Norwich: The English City of Real Ale
The English city of Norwich is an undeniably small place, even by European standards. With a population of just 210,000 (including its suburbs), it’s not surprising that Norwich is largely unknown in global terms. But for lovers of beer and ale, there’s no better place to experience England’s rich drinking heritage.
“Brewing has taken place in Norwich since before 1249. The brewing of beer was a way to purify water, which was often unsafe to drink,” says Philip Cutter, Landlord at The Murderers, a pub that has operated in the city since 1696. “During the construction of the Norwich Anglican Cathedral, Franciscan monks brewed beer for the workmen at The Adam and Eve Pub, which still trades in the Cathedral grounds today.”
Both The Murderers and The Adam and Eve are what’s known as “real ale” pubs, meaning they stock high-quality, natural ales that have gone through secondary fermentation – a process that involves the ale being left to mature in the cask it’s served from. The trend for this method of traditional production took off around 40 years ago, and has been growing ever since.
“It’s the process of secondary fermentation which makes real ale unique and develops the wonderful tastes and aromas which processed beers can never provide,” says Rob Whitmore, Norwich and Norfolk Branch Secretary of the Campaign for Real Ale (CAMRA), a non-profit organization dedicated to preserving and promoting traditional “real” ales.
CAMRA began its work in the 1970s as a response to a rut in the UK beer market. Concerned that the availability of traditional, flavorful English ales was becoming a thing of the past, four ale lovers from the north-west of England came together to campaign against the domination of the industry by big companies producing large quantities of low quality ale. Today, CAMRA is known as one of the most successful consumer campaigns in European history. The organization itself now boasts 200 branches in the UK and more than 160,000 members from across the world.
In Norwich, the city once said to have a pub for every day of the year, real ale has become a significant part of the urban architecture; a defining point in where and what you choose to drink. “We’ve developed a strong bank of local brewers who have helped Norwich pubs not only survive, but become better and stronger,” Whitmore explains. “If you did a tour of all the pubs in Norwich on any given day, it would not be uncommon to see over 250 different real ales for sale. This is one of the biggest, if not the biggest, ratio per head in the country.”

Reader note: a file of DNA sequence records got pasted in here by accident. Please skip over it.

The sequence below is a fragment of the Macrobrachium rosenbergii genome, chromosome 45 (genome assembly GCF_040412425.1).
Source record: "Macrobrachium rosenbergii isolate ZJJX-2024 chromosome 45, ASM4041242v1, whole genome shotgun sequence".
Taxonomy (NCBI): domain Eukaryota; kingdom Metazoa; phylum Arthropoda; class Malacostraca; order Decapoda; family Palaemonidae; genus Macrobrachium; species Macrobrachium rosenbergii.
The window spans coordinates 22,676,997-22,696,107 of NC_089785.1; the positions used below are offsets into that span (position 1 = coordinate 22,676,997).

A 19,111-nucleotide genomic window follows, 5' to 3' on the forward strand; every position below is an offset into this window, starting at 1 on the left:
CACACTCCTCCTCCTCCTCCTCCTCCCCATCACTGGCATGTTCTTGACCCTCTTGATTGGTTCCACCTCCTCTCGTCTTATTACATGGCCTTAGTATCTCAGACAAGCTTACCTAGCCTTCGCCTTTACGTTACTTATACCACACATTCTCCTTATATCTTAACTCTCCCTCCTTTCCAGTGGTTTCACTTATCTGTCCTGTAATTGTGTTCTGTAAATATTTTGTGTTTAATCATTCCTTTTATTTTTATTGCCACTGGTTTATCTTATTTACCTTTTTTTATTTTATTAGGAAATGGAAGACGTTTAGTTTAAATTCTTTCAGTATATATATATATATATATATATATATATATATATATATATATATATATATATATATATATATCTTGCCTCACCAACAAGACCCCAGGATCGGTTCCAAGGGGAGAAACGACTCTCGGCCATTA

The pubs themselves view real ale as a crucial part of their identity, and one that offers benefits to their business as much as it does to the city’s reputation as a standout destination for beer. “Being recognized as a ‘real ale’ pub is enormously important to us, and certainly brings in many customers locally, and attracts out of town visitors,” Cutter says. “Being part of a successful and vibrant real ale city makes us extremely fortunate – but being recognized as an award winning real ale pub put our establishment in the forefront, ahead of many others.”
Dawn Leeder is chair of the City of Ale Festival, a 10-day celebration of Norwich’s ale and pub scene every May, and she has seen enormous growth and renewed interest in the real ale scene over recent years. “The real ale renaissance of the 21st century has allowed many microbreweries to open in Norwich and Norfolk. Over 40 breweries took part in last year’s festival and several more have opened since then,” she says. “Norfolk also produces some of the finest malting barley in the world – the maritime microclimate of our county’s north coast gives rise to cooling harsh frosts which slow the ripening of the grain, intensifying the flavors to make very fine beer indeed.”
It’s this stellar combination of real ale production and availability that led Tim Hampson, Chairman of the British Guild of Beer Writers, to declare that Norwich’s status as a city of ale is “no longer a question, but a fact” earlier this year. A lot may have changed since the monks started brewing here in the 13th century, but Norwich is definitely still the heartland of England’s brewing culture.